This program isolates a single problem in using machine learning to predict market trends and make successful trades; that of identifying time bound patterns in price data. The test program allows us to explore the use of data smoothing to more accurately predict patterns. In isolating the problem we are better able to understand how smoothing can improve the efficiency of a trading system.

It may be that an efficient trading system could be build of machine learning “layers”; with each layer solving a discrete problem.

The Complete Code

Shown below is the complete code. The plot output has been modified slightly, just to show the plots in one, rather than many windows.

#!/usr/bin/env python3
#
# Example kmeans data categorisation
# Douglas Gibbons, 2016
# 
# This program is free software: you can redistribute it and/or modify
# it under the terms of the GNU General Public License as published by
# the Free Software Foundation, either version 3 of the License, or
# (at your option) any later version.
# 
# This program is distributed in the hope that it will be useful,
# but WITHOUT ANY WARRANTY; without even the implied warranty of
# MERCHANTABILITY or FITNESS FOR A PARTICULAR PURPOSE.  See the
# GNU General Public License for more details.
# 
# You should have received a copy of the GNU General Public License
# along with this program.  If not, see <http://www.gnu.org/licenses/>.
#
import urllib.request
import numpy as np
from sklearn import preprocessing
from sklearn.cluster import KMeans
import matplotlib.pyplot as plt
from sklearn.cross_validation import train_test_split


# Program settings
numGroups=6
numFeatures=20
dataPointsPerFeature=10
dataPointsPerRow=numFeatures*dataPointsPerFeature
dataSource = (
  'https://raw.githubusercontent.com/zenly/ml_samples/master/GBPUSD_asks.txt'
)

# Load data from URL
data = np.array(urllib.request.urlopen(dataSource).readlines()).astype(float)


# Chop off any data that won't exactly fit a row
samples = data[:len(data) - (len(data) % dataPointsPerRow)]

# one row for all data that makes up a sample
samples = samples.reshape(-1,dataPointsPerRow)

means  = []
for sample in samples:
  means.append(preprocessing.scale(
    np.mean(
      sample.reshape(numFeatures,dataPointsPerFeature),
      axis = 1
    )
  ))  
data_normalised = np.array(means)

# Split data into training and testing data
X_train, X_test = train_test_split(
  data_normalised,test_size=0.33, random_state=42
)

# Compute k-means clustering
kmeans = KMeans(init='k-means++', n_clusters=numGroups, n_init=10)
kmeans.fit(X_train)

# Compute clustering indexes of training data
Z_train = kmeans.predict(X_train)
print(
  "Average score for k-means prediction of X_train:",
  kmeans.score(X_test)/len(X_train)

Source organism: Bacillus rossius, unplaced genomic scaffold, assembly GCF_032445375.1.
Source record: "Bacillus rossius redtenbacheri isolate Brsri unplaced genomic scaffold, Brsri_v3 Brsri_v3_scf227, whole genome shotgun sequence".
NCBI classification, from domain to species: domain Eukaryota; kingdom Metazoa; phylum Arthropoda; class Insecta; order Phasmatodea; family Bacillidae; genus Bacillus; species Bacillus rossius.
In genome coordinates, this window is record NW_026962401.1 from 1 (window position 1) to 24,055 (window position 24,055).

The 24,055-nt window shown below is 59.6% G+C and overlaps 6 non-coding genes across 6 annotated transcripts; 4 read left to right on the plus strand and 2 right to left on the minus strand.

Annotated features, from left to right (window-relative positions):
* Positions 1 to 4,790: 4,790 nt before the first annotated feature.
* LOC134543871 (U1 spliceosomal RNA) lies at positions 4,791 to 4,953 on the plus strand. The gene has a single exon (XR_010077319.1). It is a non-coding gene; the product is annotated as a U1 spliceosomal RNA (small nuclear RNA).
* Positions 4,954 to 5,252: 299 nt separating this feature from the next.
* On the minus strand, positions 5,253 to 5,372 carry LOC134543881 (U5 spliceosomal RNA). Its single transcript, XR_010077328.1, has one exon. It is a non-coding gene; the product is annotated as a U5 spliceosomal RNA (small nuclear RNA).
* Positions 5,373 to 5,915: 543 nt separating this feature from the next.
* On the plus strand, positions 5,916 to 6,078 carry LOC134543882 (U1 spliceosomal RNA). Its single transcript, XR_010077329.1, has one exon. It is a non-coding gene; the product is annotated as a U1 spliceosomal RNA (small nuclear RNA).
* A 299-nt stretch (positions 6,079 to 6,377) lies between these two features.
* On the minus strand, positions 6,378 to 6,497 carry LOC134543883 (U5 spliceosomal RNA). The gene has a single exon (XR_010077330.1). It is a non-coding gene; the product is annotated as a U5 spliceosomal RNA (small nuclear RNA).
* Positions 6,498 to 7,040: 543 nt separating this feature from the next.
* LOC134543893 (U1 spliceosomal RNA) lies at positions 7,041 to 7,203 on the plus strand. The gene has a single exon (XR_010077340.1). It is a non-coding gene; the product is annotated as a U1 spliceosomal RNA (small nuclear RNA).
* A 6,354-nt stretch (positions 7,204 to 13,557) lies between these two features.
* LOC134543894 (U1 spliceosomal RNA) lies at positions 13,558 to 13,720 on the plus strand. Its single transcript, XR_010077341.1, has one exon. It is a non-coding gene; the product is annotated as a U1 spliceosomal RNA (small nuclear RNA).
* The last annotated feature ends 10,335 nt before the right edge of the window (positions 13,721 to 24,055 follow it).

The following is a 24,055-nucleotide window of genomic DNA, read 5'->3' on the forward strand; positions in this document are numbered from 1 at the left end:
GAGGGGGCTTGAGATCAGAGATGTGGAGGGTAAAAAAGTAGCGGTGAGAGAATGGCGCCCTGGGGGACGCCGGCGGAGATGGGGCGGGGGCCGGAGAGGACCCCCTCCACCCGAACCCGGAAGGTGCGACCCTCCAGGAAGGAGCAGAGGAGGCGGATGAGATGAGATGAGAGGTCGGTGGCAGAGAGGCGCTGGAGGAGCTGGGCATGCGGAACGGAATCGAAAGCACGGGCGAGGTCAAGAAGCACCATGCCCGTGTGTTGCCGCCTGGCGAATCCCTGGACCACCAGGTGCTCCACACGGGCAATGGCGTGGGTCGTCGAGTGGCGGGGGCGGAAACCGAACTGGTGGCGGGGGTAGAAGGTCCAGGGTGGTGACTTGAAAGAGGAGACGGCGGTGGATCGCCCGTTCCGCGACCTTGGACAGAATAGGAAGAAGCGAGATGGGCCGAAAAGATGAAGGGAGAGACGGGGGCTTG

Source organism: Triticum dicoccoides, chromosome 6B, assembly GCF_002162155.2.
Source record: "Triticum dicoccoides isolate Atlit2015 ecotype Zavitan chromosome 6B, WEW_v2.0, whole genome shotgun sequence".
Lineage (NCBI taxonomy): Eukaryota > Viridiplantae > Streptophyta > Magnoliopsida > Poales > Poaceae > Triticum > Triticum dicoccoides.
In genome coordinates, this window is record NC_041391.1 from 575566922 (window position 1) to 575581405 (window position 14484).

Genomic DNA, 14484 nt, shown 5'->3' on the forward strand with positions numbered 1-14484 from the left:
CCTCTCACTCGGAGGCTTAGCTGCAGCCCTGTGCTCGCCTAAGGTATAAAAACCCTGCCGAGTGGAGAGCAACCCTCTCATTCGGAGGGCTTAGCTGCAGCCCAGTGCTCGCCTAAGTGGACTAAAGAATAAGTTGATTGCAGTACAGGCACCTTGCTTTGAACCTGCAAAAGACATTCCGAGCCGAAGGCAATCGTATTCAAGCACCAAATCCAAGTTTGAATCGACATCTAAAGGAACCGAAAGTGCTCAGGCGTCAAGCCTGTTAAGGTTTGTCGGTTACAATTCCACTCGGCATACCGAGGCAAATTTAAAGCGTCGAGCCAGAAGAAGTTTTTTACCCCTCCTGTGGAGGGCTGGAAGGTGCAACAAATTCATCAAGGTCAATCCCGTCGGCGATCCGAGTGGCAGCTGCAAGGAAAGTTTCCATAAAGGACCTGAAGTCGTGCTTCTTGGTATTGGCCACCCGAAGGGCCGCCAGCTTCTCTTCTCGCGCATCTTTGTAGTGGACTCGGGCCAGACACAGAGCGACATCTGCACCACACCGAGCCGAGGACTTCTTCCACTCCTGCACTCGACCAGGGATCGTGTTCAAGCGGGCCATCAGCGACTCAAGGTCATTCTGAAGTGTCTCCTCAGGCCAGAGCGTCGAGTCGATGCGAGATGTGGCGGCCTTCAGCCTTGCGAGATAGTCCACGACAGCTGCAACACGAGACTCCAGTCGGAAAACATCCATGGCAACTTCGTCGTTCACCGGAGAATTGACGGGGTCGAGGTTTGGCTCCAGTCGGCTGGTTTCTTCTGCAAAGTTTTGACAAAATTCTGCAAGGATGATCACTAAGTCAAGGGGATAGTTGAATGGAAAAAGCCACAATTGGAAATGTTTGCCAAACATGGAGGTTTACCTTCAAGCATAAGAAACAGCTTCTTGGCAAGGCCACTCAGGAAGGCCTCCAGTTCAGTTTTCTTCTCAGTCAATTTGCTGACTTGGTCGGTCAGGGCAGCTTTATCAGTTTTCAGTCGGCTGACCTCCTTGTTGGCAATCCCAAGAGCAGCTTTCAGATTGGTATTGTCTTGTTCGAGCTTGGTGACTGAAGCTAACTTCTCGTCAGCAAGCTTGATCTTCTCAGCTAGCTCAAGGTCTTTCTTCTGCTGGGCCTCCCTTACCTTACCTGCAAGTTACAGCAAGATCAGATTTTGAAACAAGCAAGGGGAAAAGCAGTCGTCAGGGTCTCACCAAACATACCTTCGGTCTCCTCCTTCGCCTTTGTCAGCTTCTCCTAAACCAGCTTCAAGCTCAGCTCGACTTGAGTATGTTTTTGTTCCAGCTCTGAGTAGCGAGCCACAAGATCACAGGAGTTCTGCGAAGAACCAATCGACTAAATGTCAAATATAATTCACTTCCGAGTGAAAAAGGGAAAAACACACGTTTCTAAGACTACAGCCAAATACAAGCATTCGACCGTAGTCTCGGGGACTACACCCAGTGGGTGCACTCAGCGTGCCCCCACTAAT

)

# Compute clustering indexes of testing data
Z_test = kmeans.predict(X_test)
print(
  "Average score for k-means prediction of X_test: ",
  kmeans.score(X_test)/len(X_test)
)

# -- Plots --

# Compute maximum number of samples in a group to correctly align data plots
maxGroupSize = max([ sum(Z_train == i) for i in range(0,numGroups) ])

cols = maxGroupSize + 1
rows = numGroups + 6

fig = plt.figure(0)
fig.canvas.set_window_title('Market Data Grouping')

# Raw training data
ax = plt.subplot2grid((rows,cols), (0,0), colspan=cols)
ax.text(
  0.5,0.5,"Raw Data",horizontalalignment='center',verticalalignment='center'
)
ax.tick_params(
  labelcolor=(1.,1.,1., 0.0), top='off', bottom='off', left='off', right='off'
)
ax._frameon = False

ax = plt.subplot2grid((rows,cols), (1,0), colspan=cols)
plt.plot(data)

# Training samples, sorted into their k-means clustering indexes
ax = plt.subplot2grid((rows,cols), (2,0), colspan=cols)
ax.text(
  0.5,0.5,
  "Training features by group",
  horizontalalignment='center',
  verticalalignment='center'
)
ax.tick_params(
  labelcolor=(1.,1.,1., 0.0),
  top='off', bottom='off', left='off', right='off'
)
ax._frameon = False


for g in range(0,numGroups):

  # Group header at start of row
  ax = plt.subplot2grid((rows,cols), (g+3,0))
  ax.text(
    0.5,0.5,str(g),
    horizontalalignment='center',
    verticalalignment='center'
  )
  ax.tick_params(
    labelcolor=(1.,1.,1., 0.0),
    top='off', bottom='off', left='off', right='off'
  )
  ax._frameon = False
  
  col = 1
  for i in range(0,len(X_train)):
    if Z_train[i] == g:
      plt.subplot2grid((rows,cols), (g+3,col))
      col = col + 1
      plt.plot(X_train[i])
      

# A selection of testing samples, each annotated with its given clustering index
ax = plt.subplot2grid((rows,cols), (g+4,0), colspan=cols)
# ax.set_title("Test Data Features")
ax.text(
  0.5,0,
  "Test features labeled with predicted group",
  horizontalalignment='center',verticalalignment='center'
)
ax.tick_params(
  labelcolor=(1.,1.,1., 0.0),
  top='off', bottom='off', left='off', right='off'
)
ax._frameon = False


# Show a row of test samples, as many as we can fit up to maxGroupSize to fill
testSamples = min(maxGroupSize,len(Z_test))

for i in range(0, testSamples):
  ax = plt.subplot2grid((rows,cols), (numGroups + 5,i))
  plt.plot(X_test[i])
  ax.set_title(str(Z_test[i]))
  

# Plot formating
for ax in fig.axes:
  ax.get_xaxis().set_visible(False)
  ax.get_yaxis().set_visible(False)

plt.subplots_adjust(wspace=0, hspace=0)

fig.set_facecolor('w')
plt.show()